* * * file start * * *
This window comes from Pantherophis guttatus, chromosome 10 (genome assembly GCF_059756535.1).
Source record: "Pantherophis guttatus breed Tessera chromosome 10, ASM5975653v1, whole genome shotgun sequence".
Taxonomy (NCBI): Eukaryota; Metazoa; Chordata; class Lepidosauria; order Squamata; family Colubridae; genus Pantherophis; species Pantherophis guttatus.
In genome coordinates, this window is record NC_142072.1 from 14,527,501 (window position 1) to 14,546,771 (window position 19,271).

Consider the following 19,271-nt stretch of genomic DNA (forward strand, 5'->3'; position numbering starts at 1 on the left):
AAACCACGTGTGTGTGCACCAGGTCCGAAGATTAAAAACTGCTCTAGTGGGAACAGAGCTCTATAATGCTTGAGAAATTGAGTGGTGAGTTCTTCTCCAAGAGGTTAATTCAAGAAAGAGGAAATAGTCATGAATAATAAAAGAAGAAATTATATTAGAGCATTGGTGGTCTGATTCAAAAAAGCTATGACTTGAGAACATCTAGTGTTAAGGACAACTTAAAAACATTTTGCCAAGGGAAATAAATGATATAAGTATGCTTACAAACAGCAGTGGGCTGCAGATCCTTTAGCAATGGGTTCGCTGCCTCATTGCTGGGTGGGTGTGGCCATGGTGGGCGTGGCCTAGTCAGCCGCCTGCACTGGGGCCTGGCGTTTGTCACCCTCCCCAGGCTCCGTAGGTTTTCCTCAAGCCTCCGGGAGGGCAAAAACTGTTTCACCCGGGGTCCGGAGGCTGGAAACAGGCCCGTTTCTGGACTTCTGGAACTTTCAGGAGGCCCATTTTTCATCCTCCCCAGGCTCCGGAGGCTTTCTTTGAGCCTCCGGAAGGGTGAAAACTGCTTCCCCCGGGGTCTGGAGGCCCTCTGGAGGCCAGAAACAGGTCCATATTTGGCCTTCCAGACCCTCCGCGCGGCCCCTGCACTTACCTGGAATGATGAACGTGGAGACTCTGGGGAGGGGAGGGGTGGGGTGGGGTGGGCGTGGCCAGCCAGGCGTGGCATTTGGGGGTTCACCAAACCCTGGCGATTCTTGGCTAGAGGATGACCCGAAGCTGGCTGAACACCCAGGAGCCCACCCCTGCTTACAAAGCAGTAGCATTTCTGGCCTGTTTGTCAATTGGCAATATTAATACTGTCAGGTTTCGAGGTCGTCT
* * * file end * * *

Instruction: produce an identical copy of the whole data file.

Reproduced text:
This window comes from Pantherophis guttatus, chromosome 10 (genome assembly GCF_059756535.1).
Source record: "Pantherophis guttatus breed Tessera chromosome 10, ASM5975653v1, whole genome shotgun sequence".
Taxonomy (NCBI): Eukaryota; Metazoa; Chordata; class Lepidosauria; order Squamata; family Colubridae; genus Pantherophis; species Pantherophis guttatus.
In genome coordinates, this window is record NC_142072.1 from 14,527,501 (window position 1) to 14,546,771 (window position 19,271).

Consider the following 19,271-nt stretch of genomic DNA (forward strand, 5'->3'; position numbering starts at 1 on the left):
AAACCACGTGTGTGTGCACCAGGTCCGAAGATTAAAAACTGCTCTAGTGGGAACAGAGCTCTATAATGCTTGAGAAATTGAGTGGTGAGTTCTTCTCCAAGAGGTTAATTCAAGAAAGAGGAAATAGTCATGAATAATAAAAGAAGAAATTATATTAGAGCATTGGTGGTCTGATTCAAAAAAGCTATGACTTGAGAACATCTAGTGTTAAGGACAACTTAAAAACATTTTGCCAAGGGAAATAAATGATATAAGTATGCTTACAAACAGCAGTGGGCTGCAGATCCTTTAGCAATGGGTTCGCTGCCTCATTGCTGGGTGGGTGTGGCCATGGTGGGCGTGGCCTAGTCAGCCGCCTGCACTGGGGCCTGGCGTTTGTCACCCTCCCCAGGCTCCGTAGGTTTTCCTCAAGCCTCCGGGAGGGCAAAAACTGTTTCACCCGGGGTCCGGAGGCTGGAAACAGGCCCGTTTCTGGACTTCTGGAACTTTCAGGAGGCCCATTTTTCATCCTCCCCAGGCTCCGGAGGCTTTCTTTGAGCCTCCGGAAGGGTGAAAACTGCTTCCCCCGGGGTCTGGAGGCCCTCTGGAGGCCAGAAACAGGTCCATATTTGGCCTTCCAGACCCTCCGCGCGGCCCCTGCACTTACCTGGAATGATGAACGTGGAGACTCTGGGGAGGGGAGGGGTGGGGTGGGGTGGGCGTGGCCAGCCAGGCGTGGCATTTGGGGGTTCACCAAACCCTGGCGATTCTTGGCTAGAGGATGACCCGAAGCTGGCTGAACACCCAGGAGCCCACCCCTGCTTACAAAGCAGTAGCATTTCTGGCCTGTTTGTCAATTGGCAATATTAATACTGTCAGGTTTCGAGGTCGTCT